Mississippi Get Help can be accessed at www.mississippigethelp.org.  If an individual does not have a computer, or is uncomfortable in using such technology, they can call or visit their local Area on Agency office for assistance.


Social Security and Medicare Basics

Social Security taxes pay for three kinds of benefits: retirement, disability and survivors.  If an individual is eligible for retirement or disability benefits, other members of his or her family might receive benefits as well.  Included in this provision is a spouse if he or she is at least 62 years old or under 62 but caring for a child under age 16 or 16 and older but disabled and entitled to benefits on your record; and children if they are unmarried and are under age 18, age 18-19 and attending K-12 school full-time, or 18 or older and disabled.  If an individual is divorced, his or hers ex-spouse could be eligible for benefits on the individual’s record. 

Retirement - Social Security retirement benefits begin at full retirement age (with reduced benefits available as early as age 62) if an individual has worked long enough.  If born in 1938 or earlier, full retirement age begins at 65.  The full retirement age gradually rises until it reaches 67 for people born in 1960 or later.  If an individual delays retirement beyond full retirement age, he or she will get special credit for each month in which benefits are not taken until age 70.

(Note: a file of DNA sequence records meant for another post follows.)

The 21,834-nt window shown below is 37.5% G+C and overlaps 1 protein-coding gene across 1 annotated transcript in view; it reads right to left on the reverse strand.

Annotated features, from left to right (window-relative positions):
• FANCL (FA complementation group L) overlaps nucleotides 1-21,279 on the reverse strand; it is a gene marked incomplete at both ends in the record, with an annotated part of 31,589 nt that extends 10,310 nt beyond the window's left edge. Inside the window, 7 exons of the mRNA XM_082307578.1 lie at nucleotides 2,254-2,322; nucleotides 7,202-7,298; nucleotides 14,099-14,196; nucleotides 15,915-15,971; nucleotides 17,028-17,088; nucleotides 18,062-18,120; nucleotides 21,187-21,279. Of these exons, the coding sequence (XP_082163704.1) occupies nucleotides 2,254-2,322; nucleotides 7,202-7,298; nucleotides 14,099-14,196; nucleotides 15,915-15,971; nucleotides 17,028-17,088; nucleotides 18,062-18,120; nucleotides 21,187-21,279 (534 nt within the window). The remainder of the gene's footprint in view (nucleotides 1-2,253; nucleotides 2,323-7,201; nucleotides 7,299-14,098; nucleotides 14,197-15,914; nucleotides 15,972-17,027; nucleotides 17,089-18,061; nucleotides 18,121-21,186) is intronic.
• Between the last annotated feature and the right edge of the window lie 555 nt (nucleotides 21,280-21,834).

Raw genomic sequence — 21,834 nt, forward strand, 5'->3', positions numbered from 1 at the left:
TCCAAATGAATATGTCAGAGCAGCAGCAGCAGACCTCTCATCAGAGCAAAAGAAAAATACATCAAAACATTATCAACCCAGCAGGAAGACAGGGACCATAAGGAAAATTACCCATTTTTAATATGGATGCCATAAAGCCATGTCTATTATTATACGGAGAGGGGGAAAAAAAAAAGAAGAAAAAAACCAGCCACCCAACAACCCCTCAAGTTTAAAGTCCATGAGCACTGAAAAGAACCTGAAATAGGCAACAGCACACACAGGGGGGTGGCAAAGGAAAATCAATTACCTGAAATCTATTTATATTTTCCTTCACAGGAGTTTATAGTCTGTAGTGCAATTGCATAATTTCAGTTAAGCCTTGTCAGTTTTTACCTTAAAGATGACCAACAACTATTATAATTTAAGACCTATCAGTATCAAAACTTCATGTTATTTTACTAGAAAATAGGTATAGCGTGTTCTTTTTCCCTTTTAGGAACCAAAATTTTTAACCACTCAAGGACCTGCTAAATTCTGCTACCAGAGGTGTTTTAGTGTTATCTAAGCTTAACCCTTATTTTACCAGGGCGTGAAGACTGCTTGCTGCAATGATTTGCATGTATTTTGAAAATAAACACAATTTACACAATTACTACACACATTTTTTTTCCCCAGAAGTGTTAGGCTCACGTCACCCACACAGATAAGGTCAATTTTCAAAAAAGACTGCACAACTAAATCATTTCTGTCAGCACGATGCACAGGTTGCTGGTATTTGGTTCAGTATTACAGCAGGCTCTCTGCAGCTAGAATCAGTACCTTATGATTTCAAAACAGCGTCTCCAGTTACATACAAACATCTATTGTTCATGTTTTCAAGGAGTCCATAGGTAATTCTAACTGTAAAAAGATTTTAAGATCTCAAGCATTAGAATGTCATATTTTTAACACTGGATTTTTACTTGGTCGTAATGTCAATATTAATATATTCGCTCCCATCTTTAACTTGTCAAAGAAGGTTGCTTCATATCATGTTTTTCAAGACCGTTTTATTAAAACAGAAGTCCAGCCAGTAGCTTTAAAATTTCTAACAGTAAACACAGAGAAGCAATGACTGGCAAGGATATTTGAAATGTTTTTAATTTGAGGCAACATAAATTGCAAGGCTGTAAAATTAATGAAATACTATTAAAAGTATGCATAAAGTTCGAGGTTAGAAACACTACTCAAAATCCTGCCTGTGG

Disability - Benefits can be paid to an individual at any age up to 64 ½ if he or she has worked long enough and has a severe physical or mental impairment that prevents working for a year or more or if one has a medical condition that is expected to result in his or her death.  One should not delay filing until he or she has been out of work for a year as it can take several months to process a disability claim.

Survivors - If an individual dies before certain members of their family, some of their survivors may be eligible for benefits.  These include widows, widowers (and divorced widows and widowers) children and dependent parents.

Medicare - Health care benefits are provided under the four parts of Medicare.  Medicare taxes paid while working finance hospital insurance (Part A) that helps pay for inpatient hospital and skilled nursing care and other services.  The other three parts of Medicare that are generally paid for by monthly premiums are: medical insurance (Part B) that helps pay for doctors’ fees, out-patient hospital visits and other medical services and supplies; Medicare Advantage (Part C) plans that allow people with Part A and B to receive all of their health care services through one provider organization; and prescription drug coverage (Part D) that helps pay for medications doctors prescribe for treatment.  Additional information is available at www.medicare.gov or by calling 1-800-MEDICARE (633-4227).